Hundreds of Burundians gathered with signs and drums to protest the “intervention” of the United Nations Security Council, whose delegation arrived at the capital Thursday to urge that the Central African country accept peacekeepers. Gunshots claimed the life of one Burundian and injured another, according to AFP.
Since President Pierre Nkurunziza announced he would run for a third term in April, violence has claimed the lives of at least 439 Burundians and forced 240,000 to flee, mostly into neighboring Rwanda.
Opposition groups says a third term would be unconstitutional, while regime supporters accuse Rwanda of training rebels.
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Two former Burundian presidents will meet Thursday with the 33-member U.N. delegation, half of which is from the Security Council. They will urge the delegation to back the African Union’s proposed deployment of 5,000 peacekeepers, although the deadline to accept them has already passed. The United States and France, who organized the delegation along with Angola, are in favor of intervention to prevent “another Rwanda,” a reference to the 1990s genocide.
A meeting with Nkurunziza on Friday will likely be less cordial. Still, the strong words of U.S. representative to the U.N. Samantha Powers have not persuaded other Security Council members of the wisdom of intervention. About half of the U.N. representatives—from Russia, China, Venezuela, Egypt and Angola—cast the African Union forces as impeding on Burundian sovereignty.
“The sending of a peace mission is only justified when there are two belligerent forces that agree on the peacekeeping force,” said Nkurunziza. “That is not the case here, because we are facing a security problem. It’s not a political question, because that was settled by the elections.”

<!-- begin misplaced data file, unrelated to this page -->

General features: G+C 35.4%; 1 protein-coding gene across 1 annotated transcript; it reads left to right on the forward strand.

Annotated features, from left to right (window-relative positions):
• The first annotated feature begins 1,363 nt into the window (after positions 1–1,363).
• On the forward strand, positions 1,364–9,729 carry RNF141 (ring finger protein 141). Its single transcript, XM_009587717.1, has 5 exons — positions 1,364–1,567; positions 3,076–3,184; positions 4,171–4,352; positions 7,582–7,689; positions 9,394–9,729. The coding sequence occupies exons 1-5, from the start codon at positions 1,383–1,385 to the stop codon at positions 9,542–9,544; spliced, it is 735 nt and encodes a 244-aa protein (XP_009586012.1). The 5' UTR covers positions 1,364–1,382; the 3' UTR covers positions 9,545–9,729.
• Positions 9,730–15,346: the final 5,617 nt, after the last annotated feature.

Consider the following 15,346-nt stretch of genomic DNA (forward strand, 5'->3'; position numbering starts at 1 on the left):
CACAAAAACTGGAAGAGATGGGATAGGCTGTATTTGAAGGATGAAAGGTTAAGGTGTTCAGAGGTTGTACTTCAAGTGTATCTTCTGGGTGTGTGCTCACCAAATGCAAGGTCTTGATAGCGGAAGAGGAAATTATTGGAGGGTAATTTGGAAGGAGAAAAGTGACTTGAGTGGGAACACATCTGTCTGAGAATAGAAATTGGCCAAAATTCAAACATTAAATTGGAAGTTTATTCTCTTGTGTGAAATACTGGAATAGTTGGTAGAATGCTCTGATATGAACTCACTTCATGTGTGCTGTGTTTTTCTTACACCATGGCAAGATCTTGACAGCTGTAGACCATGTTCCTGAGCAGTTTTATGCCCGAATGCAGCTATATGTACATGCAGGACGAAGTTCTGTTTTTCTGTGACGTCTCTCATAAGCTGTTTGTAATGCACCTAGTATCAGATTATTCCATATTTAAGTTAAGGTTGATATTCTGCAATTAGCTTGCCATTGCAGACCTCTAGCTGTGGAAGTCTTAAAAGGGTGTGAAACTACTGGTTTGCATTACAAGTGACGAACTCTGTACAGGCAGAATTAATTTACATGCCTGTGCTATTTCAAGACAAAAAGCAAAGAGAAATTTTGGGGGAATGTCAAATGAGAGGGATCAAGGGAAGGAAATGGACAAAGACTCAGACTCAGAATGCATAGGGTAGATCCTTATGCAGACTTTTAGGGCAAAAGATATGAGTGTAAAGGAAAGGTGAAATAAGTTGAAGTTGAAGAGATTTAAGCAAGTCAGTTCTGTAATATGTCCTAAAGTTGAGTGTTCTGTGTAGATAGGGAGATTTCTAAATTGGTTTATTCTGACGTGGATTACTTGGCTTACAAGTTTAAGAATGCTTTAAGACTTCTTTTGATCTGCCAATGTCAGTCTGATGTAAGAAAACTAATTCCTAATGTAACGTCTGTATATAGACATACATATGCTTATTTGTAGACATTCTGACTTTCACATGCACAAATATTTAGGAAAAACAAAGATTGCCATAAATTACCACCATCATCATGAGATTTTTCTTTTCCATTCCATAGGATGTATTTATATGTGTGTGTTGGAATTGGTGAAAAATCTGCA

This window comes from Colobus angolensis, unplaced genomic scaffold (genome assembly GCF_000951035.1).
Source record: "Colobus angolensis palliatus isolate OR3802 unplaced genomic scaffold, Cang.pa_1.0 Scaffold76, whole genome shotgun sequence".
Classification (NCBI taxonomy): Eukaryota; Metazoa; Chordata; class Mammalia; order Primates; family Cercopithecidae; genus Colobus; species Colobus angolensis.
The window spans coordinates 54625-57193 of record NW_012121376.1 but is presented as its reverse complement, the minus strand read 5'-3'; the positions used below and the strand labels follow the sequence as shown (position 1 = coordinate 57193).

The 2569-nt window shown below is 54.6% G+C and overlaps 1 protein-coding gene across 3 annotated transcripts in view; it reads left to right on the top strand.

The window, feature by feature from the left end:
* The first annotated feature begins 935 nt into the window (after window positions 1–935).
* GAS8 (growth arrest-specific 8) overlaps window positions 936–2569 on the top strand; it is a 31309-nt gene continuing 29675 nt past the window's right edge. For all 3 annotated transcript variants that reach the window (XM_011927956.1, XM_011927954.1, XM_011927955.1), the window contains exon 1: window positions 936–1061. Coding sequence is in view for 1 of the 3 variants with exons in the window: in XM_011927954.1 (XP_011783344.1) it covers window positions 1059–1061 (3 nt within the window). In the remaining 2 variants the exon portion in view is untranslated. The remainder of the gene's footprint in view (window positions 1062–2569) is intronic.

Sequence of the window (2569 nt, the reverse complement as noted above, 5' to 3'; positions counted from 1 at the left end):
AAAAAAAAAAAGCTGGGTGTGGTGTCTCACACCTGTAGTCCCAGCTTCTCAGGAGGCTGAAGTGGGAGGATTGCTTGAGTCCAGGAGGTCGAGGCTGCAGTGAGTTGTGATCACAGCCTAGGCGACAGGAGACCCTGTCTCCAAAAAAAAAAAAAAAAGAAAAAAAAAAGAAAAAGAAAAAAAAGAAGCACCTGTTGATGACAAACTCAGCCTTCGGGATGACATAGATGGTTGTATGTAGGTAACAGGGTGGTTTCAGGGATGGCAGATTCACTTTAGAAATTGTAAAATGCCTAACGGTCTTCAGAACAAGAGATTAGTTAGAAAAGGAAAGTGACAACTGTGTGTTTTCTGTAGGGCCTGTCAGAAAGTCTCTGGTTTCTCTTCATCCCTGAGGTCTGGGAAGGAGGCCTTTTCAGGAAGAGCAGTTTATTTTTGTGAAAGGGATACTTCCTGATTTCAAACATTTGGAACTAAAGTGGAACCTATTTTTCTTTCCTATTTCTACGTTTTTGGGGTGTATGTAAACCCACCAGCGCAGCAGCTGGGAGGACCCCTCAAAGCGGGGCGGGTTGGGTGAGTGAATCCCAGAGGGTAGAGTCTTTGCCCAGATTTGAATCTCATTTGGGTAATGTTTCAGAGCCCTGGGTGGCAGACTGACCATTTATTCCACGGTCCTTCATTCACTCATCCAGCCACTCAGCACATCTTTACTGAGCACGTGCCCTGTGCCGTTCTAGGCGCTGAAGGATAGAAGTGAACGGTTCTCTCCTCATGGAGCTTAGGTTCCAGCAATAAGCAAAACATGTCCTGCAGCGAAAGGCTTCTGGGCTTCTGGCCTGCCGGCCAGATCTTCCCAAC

U.N. delegates also have appointments with members of civil society. Their trip ends in Addis Ababa, where they will meet with the African Union.
The day of the arrival, rebel forces united to name Godefroid Niyombare, who led a failed coup in May, as the leader of their official movement. They formed a coalition, the Republican Forces of Burundi, last month to protect the 2000 Arusha Accords, which established a power-sharing agreement to end the genocide and a nearly decade-long civil war in the country. The timing of the appointment “was not a coincidence,” a source told the AFP.
The rebels back the U.N. delegation, but also support negotiations with the government. While planned talks with the opposition have repeatedly failed to occur, Nkurunziza said that he will likely comply with the East African Community’s mediator, Ugandan President Yoweri Museveni, if his opposition counterparts have no connection with the May coup attempt, reported Info Grand Lacs, one of the last media organizations still functioning in the country.
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